the Dutch territory. 

At the time of the Franco-Prussian War the Belgians decided to enlarge the 
canal, but had to waste eight years in obtaining the consent of the Dutch to the 
undertaking. Even then the consent was given only on the condition that the 


Belgians should pay fur all work done by the Dutch, give an annual grant of 
some £13,000 for the upkeep of the new works, and grant Terneuzen reduc- 
tion of rates on Belgian railways ! Some twenty -five years later it became 
necessary again to enlarge the canal ; this was begun in 1895 on condition that 
Belgium again paid all the cost, that the Dutch had the right to close the 
locks 'whenever they deemed it useful to safeguard Dutch interests,' and that 
various other coricessions were granted, cr/. about the Antwerp-Rozendaal rail- 
way ; and the complete agreement was signed in 1902. The total cost was 
£1,600,000, a large proportion being spent on the canal jiart at Terncuzin; but 
the control is entirely in the hands of the Dutch, with the resvdt that the 
Belgian part of the canal is both broader and deeper than tlie Dutch part, and 
the larger Belgian boats even now cannot reach Terneuzen ! That is to say, after 
all the cost, the concessions, the delay, etc., the trade of Ghent is still 
hampered, and may be cut off at any moment. Of course, the stupidity of the 
Dutch in thus crippling their own trade is unpardonable ; but what about 
Belgium? Even then her boats have only reached the Scheldt — a river of little 
■use to Holland, but vital to Belgium. 

I wish to press this case, because the two little countries have managed 
to live together in peace in spite of the serious ' international servitude ' of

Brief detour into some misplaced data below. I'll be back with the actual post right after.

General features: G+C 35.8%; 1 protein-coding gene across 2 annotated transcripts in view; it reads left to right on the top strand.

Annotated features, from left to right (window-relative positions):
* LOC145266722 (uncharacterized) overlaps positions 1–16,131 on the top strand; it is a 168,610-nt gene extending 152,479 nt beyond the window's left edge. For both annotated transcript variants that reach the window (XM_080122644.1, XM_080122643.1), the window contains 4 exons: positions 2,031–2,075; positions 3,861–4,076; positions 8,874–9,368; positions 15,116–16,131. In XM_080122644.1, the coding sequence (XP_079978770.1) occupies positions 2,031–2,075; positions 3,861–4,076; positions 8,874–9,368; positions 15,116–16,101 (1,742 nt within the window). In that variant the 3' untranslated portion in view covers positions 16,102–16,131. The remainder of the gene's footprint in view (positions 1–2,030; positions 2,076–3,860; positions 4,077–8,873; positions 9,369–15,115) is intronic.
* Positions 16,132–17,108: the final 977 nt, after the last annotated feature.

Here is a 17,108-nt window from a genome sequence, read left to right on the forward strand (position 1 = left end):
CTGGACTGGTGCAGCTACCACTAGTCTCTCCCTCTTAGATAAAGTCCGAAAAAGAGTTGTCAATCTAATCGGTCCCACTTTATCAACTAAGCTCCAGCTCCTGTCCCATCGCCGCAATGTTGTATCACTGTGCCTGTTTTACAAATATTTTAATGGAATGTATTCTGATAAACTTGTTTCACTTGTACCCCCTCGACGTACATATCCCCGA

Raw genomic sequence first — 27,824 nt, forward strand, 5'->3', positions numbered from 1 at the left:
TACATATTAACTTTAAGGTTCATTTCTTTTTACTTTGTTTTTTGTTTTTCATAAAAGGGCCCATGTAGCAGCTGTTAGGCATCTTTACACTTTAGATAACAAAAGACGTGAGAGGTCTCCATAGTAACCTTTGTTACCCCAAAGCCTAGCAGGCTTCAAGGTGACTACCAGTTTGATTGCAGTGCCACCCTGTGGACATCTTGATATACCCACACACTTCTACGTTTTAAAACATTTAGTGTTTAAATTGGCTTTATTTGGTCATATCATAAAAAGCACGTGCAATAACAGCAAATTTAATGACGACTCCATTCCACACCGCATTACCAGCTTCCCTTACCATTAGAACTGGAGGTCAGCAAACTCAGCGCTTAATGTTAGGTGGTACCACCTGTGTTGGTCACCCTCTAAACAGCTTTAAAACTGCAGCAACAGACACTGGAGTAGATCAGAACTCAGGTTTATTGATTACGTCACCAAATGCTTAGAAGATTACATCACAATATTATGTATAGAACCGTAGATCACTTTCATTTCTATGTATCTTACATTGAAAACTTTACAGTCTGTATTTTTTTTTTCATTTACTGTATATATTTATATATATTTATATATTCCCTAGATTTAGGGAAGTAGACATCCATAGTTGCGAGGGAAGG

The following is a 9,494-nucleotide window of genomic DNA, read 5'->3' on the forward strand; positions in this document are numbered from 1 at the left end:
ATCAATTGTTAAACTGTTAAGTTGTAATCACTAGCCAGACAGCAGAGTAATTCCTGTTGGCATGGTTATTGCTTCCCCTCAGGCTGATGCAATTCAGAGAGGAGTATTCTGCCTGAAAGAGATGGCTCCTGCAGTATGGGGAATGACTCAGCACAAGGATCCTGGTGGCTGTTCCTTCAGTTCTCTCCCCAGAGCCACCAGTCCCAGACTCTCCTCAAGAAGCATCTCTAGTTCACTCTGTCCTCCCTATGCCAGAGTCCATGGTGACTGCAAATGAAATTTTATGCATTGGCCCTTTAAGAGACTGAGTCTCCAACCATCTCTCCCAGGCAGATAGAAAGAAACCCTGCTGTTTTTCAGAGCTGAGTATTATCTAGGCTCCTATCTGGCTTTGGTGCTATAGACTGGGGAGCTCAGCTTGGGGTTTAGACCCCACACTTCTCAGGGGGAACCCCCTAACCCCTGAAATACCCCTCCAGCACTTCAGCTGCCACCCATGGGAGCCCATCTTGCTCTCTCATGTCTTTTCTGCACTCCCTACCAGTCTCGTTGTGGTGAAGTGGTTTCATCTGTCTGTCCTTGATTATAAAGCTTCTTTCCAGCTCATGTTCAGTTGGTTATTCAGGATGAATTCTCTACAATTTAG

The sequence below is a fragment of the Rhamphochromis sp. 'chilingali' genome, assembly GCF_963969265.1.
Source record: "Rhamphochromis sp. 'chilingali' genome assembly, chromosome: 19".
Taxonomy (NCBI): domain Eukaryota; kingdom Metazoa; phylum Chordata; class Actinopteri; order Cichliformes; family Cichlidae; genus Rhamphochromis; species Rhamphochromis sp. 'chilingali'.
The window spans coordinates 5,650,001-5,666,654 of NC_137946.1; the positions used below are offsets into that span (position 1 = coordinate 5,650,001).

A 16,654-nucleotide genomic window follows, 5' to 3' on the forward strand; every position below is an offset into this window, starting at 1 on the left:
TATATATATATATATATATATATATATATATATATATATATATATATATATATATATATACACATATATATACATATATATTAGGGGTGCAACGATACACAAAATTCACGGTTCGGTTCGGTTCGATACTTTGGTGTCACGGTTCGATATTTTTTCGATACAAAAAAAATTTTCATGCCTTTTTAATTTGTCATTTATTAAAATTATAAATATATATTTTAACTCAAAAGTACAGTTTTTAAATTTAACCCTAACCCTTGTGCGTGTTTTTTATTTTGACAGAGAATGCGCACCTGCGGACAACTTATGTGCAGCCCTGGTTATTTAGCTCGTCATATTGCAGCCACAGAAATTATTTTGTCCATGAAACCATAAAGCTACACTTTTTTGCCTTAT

Belgimn to Holland, and because practically everythiiig that Holland has done 
lias been quite legal. 

If Belgium has to pay almost the entire cost, she ought to have almost 
the entire control. The profit on the traffic is so great that Terneuzen has 
relatively heavier tonnage than any other Dutch port. A considerable part of 
the cost has been due to the canal having formed part of the Dutch border 
system, and under international control the total costs would have been met 
out of the profits. 

Further, I press the point that, though refusals to grant facilities have 
been very rare, they have occurred, e.g. in 1906-7; and preposterous delays 
have been almost regular, e.g. a delay from November 11 till the following 
September 17 in granting permission to dredge a bank. Under international 
control all necessary precautions and facilities would have been supplied 
instantly— on their merits. Of course, I am far from wishing Dutch sovereignty 
to be displaced in favour of Belgian. I want international control in order 
to displace 'international servitude.' If what Holland has done has been 
legal, it is high time that it was made illegal. 

_ It has been typical, too. that, when the Dutch have granted any facilities, 
it has been done by a .specific treaty, i.e. done as a matter of policy, not of 
justice. It was from this point of view that they agreed to the Lek 'and the 
Waal being recognised as the proper mouths of the Rhine. This emphasis on 
policy rather than on justice has not, however, been confined to Holland, though 
she alone still adheres to it. In Europe, in America, in Africa, and even in 
Asia, there have been, first, attempts to enforce a so-called political right of 
sovereignty against neighbours, e.q. on the ]\Iississippi by Spain, on the St 
Lawrence by us, on the Amazon by Brazil, on the Zamhesi by Portugal, and 
then special conventions somewhat on the lines of a Treaty of Commerce. 'Such 
treaties grant commercial facilities and power of navigation is such a facility; 
but if the navigation is on a great continental feature, such as an international 
nver, surely the particular facility should be admitted luithoitt any special 
treaty. • ^ 

_ Ihis claim has been specifically put forward on several occasions. For 
instance, by the Treaty of Paris (1763) we had the privilege granted to us of 

mayigation on the Mississippi to the sea,' and ' to the sea ' meant ' nut on to the